At least 750,000 men, women, and children in America will go to bed today in an emergency shelter, in shared quarters with a relative, or in some other setting that defines them as homeless. Over 1,660 experience homelessness each night in Austin. These families live and work in relative obscurity. Many have become homeless due to a housing, health care, or financial crisis. They’ve exhausted their network of family and friends they can turn to for help.
According to the National Alliance to End Homelessness, “families experiencing homelessness are similar to other, housed families living in poverty. Many poor families – homeless or not – share similar characteristics: they are usually headed by a single woman with limited education, are usually young, and have high rates of domestic violence and mental illness.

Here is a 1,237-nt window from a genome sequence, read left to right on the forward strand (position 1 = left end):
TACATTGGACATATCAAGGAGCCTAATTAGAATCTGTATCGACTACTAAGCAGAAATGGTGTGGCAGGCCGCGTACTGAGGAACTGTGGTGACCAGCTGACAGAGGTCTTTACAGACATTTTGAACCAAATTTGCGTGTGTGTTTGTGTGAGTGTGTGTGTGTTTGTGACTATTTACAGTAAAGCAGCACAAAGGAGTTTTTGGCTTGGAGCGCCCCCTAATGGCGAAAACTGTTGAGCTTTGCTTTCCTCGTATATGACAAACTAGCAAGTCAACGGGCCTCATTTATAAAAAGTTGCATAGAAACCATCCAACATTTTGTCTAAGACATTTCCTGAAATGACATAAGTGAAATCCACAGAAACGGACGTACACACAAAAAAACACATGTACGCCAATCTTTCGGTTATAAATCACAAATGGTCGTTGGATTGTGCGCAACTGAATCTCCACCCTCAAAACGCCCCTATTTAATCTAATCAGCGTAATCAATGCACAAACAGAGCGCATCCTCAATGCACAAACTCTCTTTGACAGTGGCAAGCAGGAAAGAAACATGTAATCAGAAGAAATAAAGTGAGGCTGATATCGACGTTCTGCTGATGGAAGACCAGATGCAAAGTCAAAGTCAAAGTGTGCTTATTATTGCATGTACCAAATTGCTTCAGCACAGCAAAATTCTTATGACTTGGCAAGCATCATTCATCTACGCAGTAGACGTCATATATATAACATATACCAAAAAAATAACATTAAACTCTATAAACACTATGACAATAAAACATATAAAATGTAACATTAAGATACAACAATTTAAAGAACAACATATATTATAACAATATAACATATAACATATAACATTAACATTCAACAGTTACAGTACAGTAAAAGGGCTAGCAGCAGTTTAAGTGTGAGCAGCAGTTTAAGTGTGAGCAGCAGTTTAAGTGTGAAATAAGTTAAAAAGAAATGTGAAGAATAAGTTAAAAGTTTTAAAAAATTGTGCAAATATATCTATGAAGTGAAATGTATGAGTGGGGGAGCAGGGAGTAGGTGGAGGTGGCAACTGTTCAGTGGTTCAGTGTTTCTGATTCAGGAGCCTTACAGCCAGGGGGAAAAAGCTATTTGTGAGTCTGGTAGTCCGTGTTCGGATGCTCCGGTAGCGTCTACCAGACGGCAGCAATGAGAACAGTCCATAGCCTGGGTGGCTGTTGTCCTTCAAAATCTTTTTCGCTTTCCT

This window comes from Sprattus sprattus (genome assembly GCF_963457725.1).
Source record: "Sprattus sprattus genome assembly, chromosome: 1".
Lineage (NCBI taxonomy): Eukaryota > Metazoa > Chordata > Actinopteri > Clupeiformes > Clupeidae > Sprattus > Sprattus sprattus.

Some families living in poverty, however, fall into homelessness, usually due to some unforeseen financial challenge, such as a death in the family, a lost job, or an unexpected bill, creating a situation where the family cannot maintain housing.”
Homelessness is especially stressful for children. They often worry they will have no place to live or no place to sleep, and school attendance is often poor. In the 2011-2012 school year, 1,168,354 homeless children were enrolled in preschools and K-12 programs. Nationally, these numbers represent a 10 percent jump over the previous school year, and a stunning 72 percent increase since the beginning of the recession in 2008.